Tuesday, September 10, 2019

The Crop Harvest

The entire crop harvest here extends from early hay cutting in June through until the final corn harvests in November - by which time next year's winter wheat is already coming up out of the ground.  But late summer is the highlight of crop harvests, just as it is for veggies, so it's a major mark of the seasons.

There isn't a lot of cash cropping around Meaford, but a drive a short distance south and we're passing lots of crop fields.  This is a partly combined field of wheat just outside Rocklyn.  The beautiful golden wheat fields symbolize the start of the grain harvest.

But the hay harvest was finished some time before that, and there are a lot of hay fields around here, so we've seen a lot of hay bales over the summer - all a slightly greenish brown.

Many farmers here also use their balers to roll up big round bales of wheat straw after the combines have gathered the grain.

But this farmer obviously has the type of baler to build the big square or rectangular straw bales that usually get sold on to horse farms or race tracks.  Wheat bales are golden brown rather than greenish brown.

Wild Turkeys find combined wheat fields a good place to garner spilled grain.

Lots of corn fields around, which still have lots of time to grow,

And lots of soybean fields too.  Most of all of these grains will find their way to an elevator like this eventually, though a small bit of it may be grown for in-farm use as livestock feed.

This is the only canola field I've seen this year.  You can spot a hint of the yellow flowers that make canola such a beautiful crop earlier in the summer,

A golden barley field, though it will get harvested later than the equally golden wheat fields.

One of the more unusual crops, millet, a shorter, darker green than other crops, with feathery strands of tiny seeds at the top.  This is probably proso millet, the grain type usually grown in North America..

And the most unusual we've seen this summer, a field of buckwheat blooming white in the sun.  Buckwheat isn't a grain at all, but is actually related to rhubarb among other things.  It best known among those who enjoy the dark, strong flavoured buckwheat honey.

Do you find yourself confused between hay bales and straw bales like I did?  Hay is a mostly grass crop where the entire stem is harvested; the protein for cattle is in the seed head.  This is why you don't want to use hay for garden mulch - all the seeds are still in there, but it's good for cattle feed.  Many cattle here live on hay year-round; grain such as corn is only used as a supplement.  Straw bales are what's left after the grain has been combined, in other words all the wheat seeds have been removed.  Straw by itself is very poor cattle food, but it's great for bedding for horses and cattle (and gardens).  Hay is usually harvested in early summer here, while wheat is harvested in late summer.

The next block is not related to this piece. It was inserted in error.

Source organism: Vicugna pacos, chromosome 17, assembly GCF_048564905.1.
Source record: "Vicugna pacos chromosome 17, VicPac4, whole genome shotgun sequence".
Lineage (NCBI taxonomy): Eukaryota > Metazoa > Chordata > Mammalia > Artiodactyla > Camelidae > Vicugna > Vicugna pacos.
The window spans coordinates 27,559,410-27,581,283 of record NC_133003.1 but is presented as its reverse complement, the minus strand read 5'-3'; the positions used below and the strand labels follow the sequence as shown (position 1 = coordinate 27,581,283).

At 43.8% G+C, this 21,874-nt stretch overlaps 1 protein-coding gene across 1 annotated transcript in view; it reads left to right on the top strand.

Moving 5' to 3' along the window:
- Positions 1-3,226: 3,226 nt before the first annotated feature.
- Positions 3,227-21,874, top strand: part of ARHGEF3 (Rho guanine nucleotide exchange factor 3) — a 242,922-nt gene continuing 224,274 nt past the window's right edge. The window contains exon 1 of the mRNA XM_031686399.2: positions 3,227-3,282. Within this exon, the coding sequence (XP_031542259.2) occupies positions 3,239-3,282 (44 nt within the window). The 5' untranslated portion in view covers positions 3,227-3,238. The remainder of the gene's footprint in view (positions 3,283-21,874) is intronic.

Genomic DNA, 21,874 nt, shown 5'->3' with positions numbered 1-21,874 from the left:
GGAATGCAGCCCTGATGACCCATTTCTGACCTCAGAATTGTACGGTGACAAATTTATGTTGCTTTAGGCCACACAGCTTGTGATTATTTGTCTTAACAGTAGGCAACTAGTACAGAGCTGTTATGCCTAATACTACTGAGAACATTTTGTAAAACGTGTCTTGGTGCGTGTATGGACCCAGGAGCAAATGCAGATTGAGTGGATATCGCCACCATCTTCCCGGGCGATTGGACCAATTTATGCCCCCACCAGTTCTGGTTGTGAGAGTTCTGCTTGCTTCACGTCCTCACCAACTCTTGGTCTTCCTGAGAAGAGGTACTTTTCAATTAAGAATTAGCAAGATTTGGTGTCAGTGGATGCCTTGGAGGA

A combine is a machine that combines the now out-of-date operations of reaping, threshing and winnowing.  One pass trough the field and you've got it all done.


  1. Those big combines make such fast work of it all, not like my Dad's days, cut with a mower, then turn ( or ted) the next day, another ted to make sure the hay was dry, then the baler came in,oblong ones that one person could manage by themselves. The smell of the hay, I still remember it. Bigger cropping in NZ is done in Canterbury on the flat plains, and I am sure all farmers wish for rain when the seeds are sewn.That buckwheat, I can see it waving in the breeze and would be so beautiful. With your short summers cropping must be planned with much detail.

  2. Thanks for that comprehensive round-up. Most of those scenes could be in East Anglia, though we grow very little corn - usually only odd patches as cover and feed for game birds like Pheasants and Partridges. I've also never seen buckwheat, though more new crops appear every year.

  3. I love all the rolled bales of hay.

  4. A really great set of photos. Perfectly reflects the agrarian season.

  5. Your farmers work a variety of different crops into their rotation.

  6. It is all those varied crops that give our rural farmlands the beautiful patchwork quilt colors we all enjoy so much. I never tire each day driving around our beautiful countryside. Good job explaining the differences between hay and straw. I was confused by that years ago as well.

  7. Love all the different green colors in the fields. For some reason I just got hungry for shredded wheat. :-)

  8. It's that time down here too; the last cutting of hay is in, apples are ready to pick and pumpkins are at the farm stands.

  9. So much farm country around here and the families dairy farm has those machines to make quick work of it these days.

  10. I can smell the hay.

    We grew alfalfa. Loved that smell when it was cut.